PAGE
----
The intimidation does not only affect females, though. Students and professors of all gender identifications are prone to never utilizing the Recreation Center if they do not overcome the misconceptions and are unaware of all that the center has to offer.
Romayne Eaker-Kelly, director of the Student Recreation Center, argued that the staff “does not promote the building as a fitness center but a recreation renter,” and tries their hardest to make sure students of all gender identifications feel comfortable enough to utilize every area of the building. “The Rec Center is a safe space on campus, welcoming to all,” she said.
When asked how the staff handles newcomers who are unsure of themselves or too intimidated to join in, she offered, “I explain to them that we will help them, spend time with them, teach them ― just let one of our professional staff know when they are coming and we will be there to spend time getting them more comfortable.”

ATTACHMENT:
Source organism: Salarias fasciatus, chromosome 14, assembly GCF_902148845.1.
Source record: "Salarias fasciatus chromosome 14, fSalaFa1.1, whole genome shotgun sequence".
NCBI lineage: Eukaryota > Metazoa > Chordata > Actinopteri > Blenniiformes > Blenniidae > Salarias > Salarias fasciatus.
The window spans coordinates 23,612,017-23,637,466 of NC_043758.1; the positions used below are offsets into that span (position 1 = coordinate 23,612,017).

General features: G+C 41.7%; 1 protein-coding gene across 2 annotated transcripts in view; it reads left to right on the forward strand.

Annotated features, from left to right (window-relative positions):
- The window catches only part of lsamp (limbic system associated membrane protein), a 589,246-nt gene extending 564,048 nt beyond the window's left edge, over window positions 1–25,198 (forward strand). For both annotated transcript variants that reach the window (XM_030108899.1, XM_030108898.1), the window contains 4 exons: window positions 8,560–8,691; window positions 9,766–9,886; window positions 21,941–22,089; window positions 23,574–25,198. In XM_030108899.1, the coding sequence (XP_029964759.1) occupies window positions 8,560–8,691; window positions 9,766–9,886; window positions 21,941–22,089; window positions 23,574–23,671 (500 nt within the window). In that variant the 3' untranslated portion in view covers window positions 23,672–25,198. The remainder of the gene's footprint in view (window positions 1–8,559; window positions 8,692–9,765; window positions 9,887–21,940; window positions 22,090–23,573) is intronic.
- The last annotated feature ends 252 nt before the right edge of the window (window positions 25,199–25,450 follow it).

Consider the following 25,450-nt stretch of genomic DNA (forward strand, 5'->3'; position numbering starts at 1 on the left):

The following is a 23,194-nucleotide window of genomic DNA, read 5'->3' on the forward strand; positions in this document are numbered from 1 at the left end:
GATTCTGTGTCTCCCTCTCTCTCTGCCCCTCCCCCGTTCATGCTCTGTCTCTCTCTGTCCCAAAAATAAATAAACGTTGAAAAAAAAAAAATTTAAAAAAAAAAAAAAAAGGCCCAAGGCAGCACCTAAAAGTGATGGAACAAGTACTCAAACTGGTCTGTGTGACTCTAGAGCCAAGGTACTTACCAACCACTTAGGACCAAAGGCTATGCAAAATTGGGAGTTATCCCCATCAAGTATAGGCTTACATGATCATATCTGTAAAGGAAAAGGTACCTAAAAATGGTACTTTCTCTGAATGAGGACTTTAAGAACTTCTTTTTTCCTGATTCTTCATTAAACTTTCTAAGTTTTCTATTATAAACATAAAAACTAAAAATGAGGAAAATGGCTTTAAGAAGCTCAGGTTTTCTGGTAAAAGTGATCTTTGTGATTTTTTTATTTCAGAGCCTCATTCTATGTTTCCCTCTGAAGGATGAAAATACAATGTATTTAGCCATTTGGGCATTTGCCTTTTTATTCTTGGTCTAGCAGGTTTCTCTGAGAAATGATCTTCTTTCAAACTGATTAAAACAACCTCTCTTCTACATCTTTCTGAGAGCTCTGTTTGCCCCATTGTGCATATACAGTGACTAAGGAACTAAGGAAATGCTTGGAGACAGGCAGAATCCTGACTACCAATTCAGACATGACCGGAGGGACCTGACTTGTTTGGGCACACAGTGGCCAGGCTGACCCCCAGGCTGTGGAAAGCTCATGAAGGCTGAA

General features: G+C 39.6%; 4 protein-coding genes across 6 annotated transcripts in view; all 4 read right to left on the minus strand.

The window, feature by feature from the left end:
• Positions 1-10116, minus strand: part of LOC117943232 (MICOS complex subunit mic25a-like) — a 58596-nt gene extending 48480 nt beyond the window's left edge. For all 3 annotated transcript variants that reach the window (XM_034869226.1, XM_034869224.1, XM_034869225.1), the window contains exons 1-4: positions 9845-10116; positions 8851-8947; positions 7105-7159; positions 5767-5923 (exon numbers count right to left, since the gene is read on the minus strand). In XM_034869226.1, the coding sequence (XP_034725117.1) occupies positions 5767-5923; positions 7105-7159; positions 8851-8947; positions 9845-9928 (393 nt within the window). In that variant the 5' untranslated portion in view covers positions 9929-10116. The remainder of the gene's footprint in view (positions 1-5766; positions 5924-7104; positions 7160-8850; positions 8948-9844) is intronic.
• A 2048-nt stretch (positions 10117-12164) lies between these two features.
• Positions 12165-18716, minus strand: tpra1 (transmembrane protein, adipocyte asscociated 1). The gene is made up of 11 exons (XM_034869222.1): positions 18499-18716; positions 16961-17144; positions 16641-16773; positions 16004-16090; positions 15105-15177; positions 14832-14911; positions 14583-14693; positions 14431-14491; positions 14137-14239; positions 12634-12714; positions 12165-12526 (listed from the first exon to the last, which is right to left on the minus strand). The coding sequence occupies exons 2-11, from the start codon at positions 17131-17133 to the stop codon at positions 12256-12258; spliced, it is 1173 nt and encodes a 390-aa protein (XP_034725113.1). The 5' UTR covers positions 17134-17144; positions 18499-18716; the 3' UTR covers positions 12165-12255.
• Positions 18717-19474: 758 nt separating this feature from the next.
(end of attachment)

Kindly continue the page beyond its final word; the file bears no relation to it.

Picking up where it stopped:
Despite the pessimistic view from some, the truth is that the Student Recreation Center is built to make everyone feel welcome, safe and comfortable, whether they are working out, attending a class, doing homework, watching television, playing video games or just hanging out with some friends.
And it’s not only athletes and fitness pursuers who can use the center’s offerings. In fact, a large variety of students and faculty visit the Recreation Center throughout their time at Montclair State.
According to Brian Batista, a freshman anthropology major and staff member at the Recreation Center, all types of people come into the building, and for a variety of reasons.
The biggest one, unsurprisingly, is using the Recreation Center as a built-in campus gym. “There’s always the regulars,” Batista said, referring to those students and faculty members that regularly work out in the Recreation Center or take part in the large variety of classes. These regulars range from determined first-semester freshmen to professors and graduate students.